This article was originally published by Mennonite World Review

God’s presence needs us

While bad news spurs some people to action, it is just as likely to make us feel helpless. But if you think there is nothing you can do, you are wrong.

The Associated Press reported Aug. 21 that the Trump administration is seeking to end an agreement limiting how long migrant children seeking asylum can be kept in detention. A legal settlement sets it at 20 days, but the White House wants to extend it to limit what it calls the “catch and release” practice of discharging children and families from detention while asylum cases are processed.

Poor conditions and overcrowding sparked concerns when it was revealed that in some cases children cared for toddlers without adequate food, water and sanitation. One Border Patrol station near El Paso, Texas, has a capacity of 105 children, but when lawyers visited June 1, they found 676 children.

“Whatever you did for one of the least of these brothers and sisters of mine, you did for me,” said Jesus (Matt. 25:40). That sentiment might double in the case of kids.

The Department of Homeland Security is not yet allowing people offended by this situation to barge in and substitute for the parents that children need. But Mennonite Central Committee Central States’ immigration detainee kits have proven a tangible way to reach out and lovingly touch someone upon their release from detention. The response from across the U.S. and Canada has been remarkable.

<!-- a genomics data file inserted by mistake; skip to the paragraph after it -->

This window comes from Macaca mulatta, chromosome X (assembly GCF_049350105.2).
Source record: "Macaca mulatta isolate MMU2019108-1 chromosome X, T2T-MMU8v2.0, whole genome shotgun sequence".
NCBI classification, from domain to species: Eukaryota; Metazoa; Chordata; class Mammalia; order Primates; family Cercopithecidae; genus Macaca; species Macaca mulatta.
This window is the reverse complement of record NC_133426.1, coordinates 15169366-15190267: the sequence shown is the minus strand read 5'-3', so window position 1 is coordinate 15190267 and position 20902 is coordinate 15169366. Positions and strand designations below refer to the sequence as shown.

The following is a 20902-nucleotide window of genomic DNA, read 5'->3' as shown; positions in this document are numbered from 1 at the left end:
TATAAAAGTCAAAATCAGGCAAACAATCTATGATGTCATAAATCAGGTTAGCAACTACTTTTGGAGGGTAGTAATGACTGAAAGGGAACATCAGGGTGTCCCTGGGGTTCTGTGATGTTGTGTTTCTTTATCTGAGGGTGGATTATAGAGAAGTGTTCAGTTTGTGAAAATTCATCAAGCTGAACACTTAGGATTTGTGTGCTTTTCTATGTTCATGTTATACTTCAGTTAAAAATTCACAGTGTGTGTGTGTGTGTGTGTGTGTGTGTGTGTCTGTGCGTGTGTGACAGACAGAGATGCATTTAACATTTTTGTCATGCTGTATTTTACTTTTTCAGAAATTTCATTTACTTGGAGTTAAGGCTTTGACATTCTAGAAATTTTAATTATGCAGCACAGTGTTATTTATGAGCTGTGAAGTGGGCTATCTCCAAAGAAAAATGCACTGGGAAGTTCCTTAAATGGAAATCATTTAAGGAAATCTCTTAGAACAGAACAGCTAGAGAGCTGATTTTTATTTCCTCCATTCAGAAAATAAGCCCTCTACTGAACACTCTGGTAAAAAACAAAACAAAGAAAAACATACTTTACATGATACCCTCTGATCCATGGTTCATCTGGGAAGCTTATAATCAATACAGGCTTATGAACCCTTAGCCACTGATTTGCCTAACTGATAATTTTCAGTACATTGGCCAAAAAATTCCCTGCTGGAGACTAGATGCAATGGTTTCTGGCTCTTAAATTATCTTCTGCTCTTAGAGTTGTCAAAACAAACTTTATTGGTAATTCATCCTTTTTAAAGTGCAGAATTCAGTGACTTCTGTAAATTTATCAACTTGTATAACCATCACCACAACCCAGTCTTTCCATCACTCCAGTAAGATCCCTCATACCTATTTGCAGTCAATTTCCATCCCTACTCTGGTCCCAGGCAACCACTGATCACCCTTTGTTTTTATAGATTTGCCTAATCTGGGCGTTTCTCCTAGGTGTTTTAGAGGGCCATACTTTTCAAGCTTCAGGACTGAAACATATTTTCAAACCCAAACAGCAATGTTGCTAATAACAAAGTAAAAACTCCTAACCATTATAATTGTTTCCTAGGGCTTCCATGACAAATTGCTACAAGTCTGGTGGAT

While a backpack of items like shoelaces, toothpaste and underwear makes a difference, even a simple note for someone in crisis has more impact than one might think.

When Pastor Gloria Villatoro’s husband and co-pastor was deported in 2015, she could have felt like God abandoned her. But she knows she walked with the Lord.

“I have felt [God’s presence] through the people who have surrounded us — our conference minister, the churches around us, the friends, the families, the call in the morning or the text in the middle of the night, ‘we’re praying for you,’ or the email, all these little things,” she said. “I have seen God through all this, and it’s so important when you know someone going through harshness.

“Sometimes we say, ‘Oh, I can’t help that person,’ but if you just make a phone call to say ‘I’m thinking about you and praying for you,’ that makes a huge difference. The moments I have felt alone or not so happy, when I receive a text saying, ‘I am praying for you,’ that lifts me up. I’ve seen God’s love through people.”

When life seems bleak, God’s not waiting to act. God is waiting for you to act.

Tim Huber

Tim Huber is associate editor at Anabaptist World. Read More

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